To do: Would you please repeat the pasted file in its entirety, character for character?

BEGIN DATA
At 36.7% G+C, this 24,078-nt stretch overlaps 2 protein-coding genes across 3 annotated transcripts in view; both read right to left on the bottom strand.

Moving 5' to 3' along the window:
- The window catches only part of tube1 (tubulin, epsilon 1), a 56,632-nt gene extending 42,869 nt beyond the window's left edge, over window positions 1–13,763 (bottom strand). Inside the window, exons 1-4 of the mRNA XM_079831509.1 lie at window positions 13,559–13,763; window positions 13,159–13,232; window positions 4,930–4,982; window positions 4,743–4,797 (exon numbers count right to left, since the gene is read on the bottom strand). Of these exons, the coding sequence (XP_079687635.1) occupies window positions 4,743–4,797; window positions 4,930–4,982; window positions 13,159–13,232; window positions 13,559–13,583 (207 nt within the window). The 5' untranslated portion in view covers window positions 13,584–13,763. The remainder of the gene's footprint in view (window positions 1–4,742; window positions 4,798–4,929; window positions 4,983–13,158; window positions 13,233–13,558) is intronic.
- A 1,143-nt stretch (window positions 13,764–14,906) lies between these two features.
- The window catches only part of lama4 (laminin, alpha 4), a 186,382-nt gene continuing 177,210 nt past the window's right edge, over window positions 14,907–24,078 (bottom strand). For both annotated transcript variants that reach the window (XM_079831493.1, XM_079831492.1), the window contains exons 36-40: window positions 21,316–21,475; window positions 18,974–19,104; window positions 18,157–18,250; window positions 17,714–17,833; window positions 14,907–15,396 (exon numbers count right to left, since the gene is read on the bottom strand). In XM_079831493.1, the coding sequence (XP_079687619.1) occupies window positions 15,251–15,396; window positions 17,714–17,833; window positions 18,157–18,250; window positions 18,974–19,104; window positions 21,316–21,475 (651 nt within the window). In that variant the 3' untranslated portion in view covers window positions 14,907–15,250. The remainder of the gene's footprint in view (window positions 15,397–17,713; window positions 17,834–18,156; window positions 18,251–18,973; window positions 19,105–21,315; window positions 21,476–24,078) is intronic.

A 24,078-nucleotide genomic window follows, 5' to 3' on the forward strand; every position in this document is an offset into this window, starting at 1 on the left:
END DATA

At 36.7% G+C, this 24,078-nt stretch overlaps 2 protein-coding genes across 3 annotated transcripts in view; both read right to left on the bottom strand.

Moving 5' to 3' along the window:
- The window catches only part of tube1 (tubulin, epsilon 1), a 56,632-nt gene extending 42,869 nt beyond the window's left edge, over window positions 1–13,763 (bottom strand). Inside the window, exons 1-4 of the mRNA XM_079831509.1 lie at window positions 13,559–13,763; window positions 13,159–13,232; window positions 4,930–4,982; window positions 4,743–4,797 (exon numbers count right to left, since the gene is read on the bottom strand). Of these exons, the coding sequence (XP_079687635.1) occupies window positions 4,743–4,797; window positions 4,930–4,982; window positions 13,159–13,232; window positions 13,559–13,583 (207 nt within the window). The 5' untranslated portion in view covers window positions 13,584–13,763. The remainder of the gene's footprint in view (window positions 1–4,742; window positions 4,798–4,929; window positions 4,983–13,158; window positions 13,233–13,558) is intronic.
- A 1,143-nt stretch (window positions 13,764–14,906) lies between these two features.
- The window catches only part of lama4 (laminin, alpha 4), a 186,382-nt gene continuing 177,210 nt past the window's right edge, over window positions 14,907–24,078 (bottom strand). For both annotated transcript variants that reach the window (XM_079831493.1, XM_079831492.1), the window contains exons 36-40: window positions 21,316–21,475; window positions 18,974–19,104; window positions 18,157–18,250; window positions 17,714–17,833; window positions 14,907–15,396 (exon numbers count right to left, since the gene is read on the bottom strand). In XM_079831493.1, the coding sequence (XP_079687619.1) occupies window positions 15,251–15,396; window positions 17,714–17,833; window positions 18,157–18,250; window positions 18,974–19,104; window positions 21,316–21,475 (651 nt within the window). In that variant the 3' untranslated portion in view covers window positions 14,907–15,250. The remainder of the gene's footprint in view (window positions 15,397–17,713; window positions 17,834–18,156; window positions 18,251–18,973; window positions 19,105–21,315; window positions 21,476–24,078) is intronic.

A 24,078-nucleotide genomic window follows, 5' to 3' on the forward strand; every position in this document is an offset into this window, starting at 1 on the left: